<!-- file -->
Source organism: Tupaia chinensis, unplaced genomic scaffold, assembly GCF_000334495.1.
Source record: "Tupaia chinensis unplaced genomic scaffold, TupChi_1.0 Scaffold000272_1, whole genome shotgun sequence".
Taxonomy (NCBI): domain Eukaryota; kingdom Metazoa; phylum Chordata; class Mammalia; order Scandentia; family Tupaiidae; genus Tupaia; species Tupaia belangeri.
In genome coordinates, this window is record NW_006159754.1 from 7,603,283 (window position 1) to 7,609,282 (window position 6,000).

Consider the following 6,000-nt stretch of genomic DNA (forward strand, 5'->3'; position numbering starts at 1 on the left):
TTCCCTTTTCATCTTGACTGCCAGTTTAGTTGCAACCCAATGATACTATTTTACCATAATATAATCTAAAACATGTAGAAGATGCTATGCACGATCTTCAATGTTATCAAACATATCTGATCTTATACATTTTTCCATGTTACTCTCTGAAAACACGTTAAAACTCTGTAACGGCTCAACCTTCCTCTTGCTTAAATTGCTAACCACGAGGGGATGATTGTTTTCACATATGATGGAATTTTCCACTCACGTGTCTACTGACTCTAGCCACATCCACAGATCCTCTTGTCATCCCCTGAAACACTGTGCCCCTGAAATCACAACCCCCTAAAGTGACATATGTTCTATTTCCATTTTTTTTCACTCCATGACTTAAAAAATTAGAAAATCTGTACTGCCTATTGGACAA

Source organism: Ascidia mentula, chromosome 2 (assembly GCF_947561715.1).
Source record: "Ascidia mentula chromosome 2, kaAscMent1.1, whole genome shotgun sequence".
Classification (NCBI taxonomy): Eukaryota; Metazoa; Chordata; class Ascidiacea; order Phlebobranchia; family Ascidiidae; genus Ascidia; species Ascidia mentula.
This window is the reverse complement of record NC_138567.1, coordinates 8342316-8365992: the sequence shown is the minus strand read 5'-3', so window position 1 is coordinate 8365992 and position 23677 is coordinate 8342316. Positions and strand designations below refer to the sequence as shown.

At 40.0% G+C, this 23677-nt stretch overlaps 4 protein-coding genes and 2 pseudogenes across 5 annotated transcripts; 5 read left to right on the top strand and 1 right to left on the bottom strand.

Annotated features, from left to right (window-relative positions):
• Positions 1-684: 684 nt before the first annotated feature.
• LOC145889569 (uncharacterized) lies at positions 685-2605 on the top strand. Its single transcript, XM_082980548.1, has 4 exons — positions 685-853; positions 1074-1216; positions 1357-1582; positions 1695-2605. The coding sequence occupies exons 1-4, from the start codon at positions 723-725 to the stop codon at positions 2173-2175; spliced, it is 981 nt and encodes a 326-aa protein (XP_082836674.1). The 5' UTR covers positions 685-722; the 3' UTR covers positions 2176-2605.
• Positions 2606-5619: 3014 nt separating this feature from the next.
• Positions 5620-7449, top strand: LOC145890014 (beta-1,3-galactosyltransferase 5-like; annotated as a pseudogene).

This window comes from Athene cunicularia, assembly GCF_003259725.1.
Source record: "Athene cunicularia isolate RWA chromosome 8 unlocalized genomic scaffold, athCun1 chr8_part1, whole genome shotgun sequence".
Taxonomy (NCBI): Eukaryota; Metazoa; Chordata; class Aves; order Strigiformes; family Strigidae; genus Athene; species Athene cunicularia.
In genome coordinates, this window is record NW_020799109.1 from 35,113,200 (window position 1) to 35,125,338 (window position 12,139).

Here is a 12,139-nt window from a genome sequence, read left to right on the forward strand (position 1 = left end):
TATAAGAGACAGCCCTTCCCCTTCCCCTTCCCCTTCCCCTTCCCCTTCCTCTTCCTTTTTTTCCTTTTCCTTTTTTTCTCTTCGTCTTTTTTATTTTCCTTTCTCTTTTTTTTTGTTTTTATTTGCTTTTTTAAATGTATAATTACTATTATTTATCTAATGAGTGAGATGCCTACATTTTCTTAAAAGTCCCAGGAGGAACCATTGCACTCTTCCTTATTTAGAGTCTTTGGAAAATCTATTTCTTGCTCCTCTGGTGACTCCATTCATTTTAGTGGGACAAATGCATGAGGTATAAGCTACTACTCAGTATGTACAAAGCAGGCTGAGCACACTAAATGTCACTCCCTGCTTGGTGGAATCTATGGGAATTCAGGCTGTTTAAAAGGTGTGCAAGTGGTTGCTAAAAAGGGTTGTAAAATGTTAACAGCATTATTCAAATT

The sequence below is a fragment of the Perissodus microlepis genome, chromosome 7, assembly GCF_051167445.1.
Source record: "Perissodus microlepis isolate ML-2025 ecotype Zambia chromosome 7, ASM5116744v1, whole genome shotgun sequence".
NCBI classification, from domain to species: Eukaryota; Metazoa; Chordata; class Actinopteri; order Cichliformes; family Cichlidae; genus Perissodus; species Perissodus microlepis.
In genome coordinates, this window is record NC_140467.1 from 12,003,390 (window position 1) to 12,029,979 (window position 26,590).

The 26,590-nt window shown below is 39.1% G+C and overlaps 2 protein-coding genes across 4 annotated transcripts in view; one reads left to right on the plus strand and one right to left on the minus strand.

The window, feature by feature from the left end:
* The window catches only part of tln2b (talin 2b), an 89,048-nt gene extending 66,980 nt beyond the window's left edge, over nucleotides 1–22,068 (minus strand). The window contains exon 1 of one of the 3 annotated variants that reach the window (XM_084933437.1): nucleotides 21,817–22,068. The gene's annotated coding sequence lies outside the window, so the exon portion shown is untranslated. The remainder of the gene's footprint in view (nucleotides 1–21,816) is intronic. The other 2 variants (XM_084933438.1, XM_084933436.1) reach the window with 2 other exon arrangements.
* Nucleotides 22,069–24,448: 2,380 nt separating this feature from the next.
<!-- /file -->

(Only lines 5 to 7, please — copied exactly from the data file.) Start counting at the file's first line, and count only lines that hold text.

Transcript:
Consider the following 6,000-nt stretch of genomic DNA (forward strand, 5'->3'; position numbering starts at 1 on the left):
TTCCCTTTTCATCTTGACTGCCAGTTTAGTTGCAACCCAATGATACTATTTTACCATAATATAATCTAAAACATGTAGAAGATGCTATGCACGATCTTCAATGTTATCAAACATATCTGATCTTATACATTTTTCCATGTTACTCTCTGAAAACACGTTAAAACTCTGTAACGGCTCAACCTTCCTCTTGCTTAAATTGCTAACCACGAGGGGATGATTGTTTTCACATATGATGGAATTTTCCACTCACGTGTCTACTGACTCTAGCCACATCCACAGATCCTCTTGTCATCCCCTGAAACACTGTGCCCCTGAAATCACAACCCCCTAAAGTGACATATGTTCTATTTCCATTTTTTTTCACTCCATGACTTAAAAAATTAGAAAATCTGTACTGCCTATTGGACAA

Source organism: Ascidia mentula, chromosome 2 (assembly GCF_947561715.1).